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Southern Historical Society Papers, Volume 5. (ed. Reverend J. William Jones), Fifth annual meeting of the Southern Historical Society, October 31st., 1877. (search)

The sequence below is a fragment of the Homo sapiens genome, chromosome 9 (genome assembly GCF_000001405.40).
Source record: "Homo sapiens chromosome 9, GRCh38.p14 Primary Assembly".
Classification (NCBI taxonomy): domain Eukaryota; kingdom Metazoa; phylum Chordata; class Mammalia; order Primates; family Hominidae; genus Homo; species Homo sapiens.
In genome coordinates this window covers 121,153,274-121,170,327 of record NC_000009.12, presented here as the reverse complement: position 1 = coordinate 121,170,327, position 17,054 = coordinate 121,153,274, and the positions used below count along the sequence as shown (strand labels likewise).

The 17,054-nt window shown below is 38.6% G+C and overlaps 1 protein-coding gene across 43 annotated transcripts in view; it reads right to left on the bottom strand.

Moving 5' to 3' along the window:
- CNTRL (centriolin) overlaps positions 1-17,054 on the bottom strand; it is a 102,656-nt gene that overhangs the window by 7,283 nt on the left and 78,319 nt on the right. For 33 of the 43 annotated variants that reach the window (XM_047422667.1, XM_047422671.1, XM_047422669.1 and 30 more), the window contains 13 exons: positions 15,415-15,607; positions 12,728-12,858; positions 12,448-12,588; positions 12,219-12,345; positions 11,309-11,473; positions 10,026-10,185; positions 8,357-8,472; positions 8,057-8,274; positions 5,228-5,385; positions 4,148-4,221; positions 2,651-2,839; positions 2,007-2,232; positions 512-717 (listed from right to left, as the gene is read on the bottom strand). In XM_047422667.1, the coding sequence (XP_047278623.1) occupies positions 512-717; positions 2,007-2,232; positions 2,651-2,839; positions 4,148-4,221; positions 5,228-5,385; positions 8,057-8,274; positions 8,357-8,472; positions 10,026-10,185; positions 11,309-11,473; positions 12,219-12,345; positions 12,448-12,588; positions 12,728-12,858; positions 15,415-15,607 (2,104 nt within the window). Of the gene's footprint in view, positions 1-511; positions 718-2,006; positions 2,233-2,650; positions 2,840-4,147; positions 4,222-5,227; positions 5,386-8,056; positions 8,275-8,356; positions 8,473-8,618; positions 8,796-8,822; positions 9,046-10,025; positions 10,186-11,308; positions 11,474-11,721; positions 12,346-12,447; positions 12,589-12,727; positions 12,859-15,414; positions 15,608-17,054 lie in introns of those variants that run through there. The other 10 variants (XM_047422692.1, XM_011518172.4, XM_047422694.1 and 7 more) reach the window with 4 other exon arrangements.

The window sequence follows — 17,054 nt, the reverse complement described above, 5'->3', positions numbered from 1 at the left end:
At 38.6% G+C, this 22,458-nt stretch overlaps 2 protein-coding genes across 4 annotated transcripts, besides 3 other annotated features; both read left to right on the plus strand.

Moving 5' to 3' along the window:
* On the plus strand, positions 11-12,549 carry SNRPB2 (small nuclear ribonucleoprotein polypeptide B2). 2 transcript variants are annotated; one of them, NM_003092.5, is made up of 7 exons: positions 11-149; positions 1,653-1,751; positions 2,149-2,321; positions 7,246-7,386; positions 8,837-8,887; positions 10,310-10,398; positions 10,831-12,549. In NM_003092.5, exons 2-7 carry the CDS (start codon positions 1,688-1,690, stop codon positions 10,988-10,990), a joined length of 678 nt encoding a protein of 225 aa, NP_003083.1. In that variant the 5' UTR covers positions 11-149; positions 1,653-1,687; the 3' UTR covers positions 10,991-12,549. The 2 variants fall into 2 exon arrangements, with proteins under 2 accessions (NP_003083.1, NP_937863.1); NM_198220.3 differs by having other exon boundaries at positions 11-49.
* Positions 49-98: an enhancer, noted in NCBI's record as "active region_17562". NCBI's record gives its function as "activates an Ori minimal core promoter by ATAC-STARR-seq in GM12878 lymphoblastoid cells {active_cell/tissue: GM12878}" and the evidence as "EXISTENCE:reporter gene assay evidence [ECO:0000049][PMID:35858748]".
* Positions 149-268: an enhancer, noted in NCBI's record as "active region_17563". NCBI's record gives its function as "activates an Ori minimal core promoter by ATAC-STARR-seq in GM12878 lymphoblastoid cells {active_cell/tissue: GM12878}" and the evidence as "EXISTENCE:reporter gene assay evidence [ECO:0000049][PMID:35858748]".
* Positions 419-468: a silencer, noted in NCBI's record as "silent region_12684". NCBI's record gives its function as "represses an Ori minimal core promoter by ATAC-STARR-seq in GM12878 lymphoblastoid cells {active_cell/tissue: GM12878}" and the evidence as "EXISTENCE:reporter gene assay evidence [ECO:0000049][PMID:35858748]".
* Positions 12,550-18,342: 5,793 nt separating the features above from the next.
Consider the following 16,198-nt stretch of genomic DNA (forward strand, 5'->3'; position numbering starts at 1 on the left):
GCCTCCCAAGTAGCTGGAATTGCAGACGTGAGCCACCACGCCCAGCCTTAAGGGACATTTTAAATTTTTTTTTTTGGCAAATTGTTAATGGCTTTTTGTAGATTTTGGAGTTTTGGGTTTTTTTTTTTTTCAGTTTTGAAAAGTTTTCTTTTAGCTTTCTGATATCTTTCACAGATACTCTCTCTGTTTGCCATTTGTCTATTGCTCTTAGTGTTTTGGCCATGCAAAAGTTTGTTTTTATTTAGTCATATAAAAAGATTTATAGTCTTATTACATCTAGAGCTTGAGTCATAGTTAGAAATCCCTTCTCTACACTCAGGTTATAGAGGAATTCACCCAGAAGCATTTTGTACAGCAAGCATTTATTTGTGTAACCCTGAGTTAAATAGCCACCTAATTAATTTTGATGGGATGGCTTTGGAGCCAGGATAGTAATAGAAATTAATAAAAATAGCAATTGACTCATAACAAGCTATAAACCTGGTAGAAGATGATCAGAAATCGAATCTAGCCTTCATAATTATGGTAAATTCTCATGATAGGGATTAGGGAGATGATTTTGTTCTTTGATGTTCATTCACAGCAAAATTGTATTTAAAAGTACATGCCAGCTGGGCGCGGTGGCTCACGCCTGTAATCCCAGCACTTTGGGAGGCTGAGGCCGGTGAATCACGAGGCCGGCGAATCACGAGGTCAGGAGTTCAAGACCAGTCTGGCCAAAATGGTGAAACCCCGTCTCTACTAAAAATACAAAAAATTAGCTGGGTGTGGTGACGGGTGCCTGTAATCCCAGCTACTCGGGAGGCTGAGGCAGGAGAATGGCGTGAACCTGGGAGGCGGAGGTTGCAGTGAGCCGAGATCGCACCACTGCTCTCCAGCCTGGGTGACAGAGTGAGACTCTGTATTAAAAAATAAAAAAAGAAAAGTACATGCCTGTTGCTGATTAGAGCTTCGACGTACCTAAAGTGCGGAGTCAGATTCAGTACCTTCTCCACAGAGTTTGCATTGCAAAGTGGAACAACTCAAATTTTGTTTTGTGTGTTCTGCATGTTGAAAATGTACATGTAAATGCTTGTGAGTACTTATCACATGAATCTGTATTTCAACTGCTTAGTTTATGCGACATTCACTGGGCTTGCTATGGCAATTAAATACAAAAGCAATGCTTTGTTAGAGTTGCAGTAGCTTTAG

ues that were then agitating the country. Many compromises were devised by generous and patriotic men, who set high examples of personal sacrifice before the people, but their counsels were rejected. Compromise was as fuel to the flame. Advice and warning were lost on the people. Within a few years before the war America was, in rapid succession, bereft of the three men who have added to her fame the chief glory of the 19th century. Twenty centuries may not produce the equal of either Clay, Webster, or Calhoun. They had all, through lives of long public service, participated in the great discussions which involved every phase of this question of slavery, and had weighed all considerations affecting it in any degree. They did not in all things agree; in one they did, that slavery was under the express protection of the Constitution of the United States. In another matter, they also agreed. As death summoned each of them to his departure from earth, he turned his thoughts to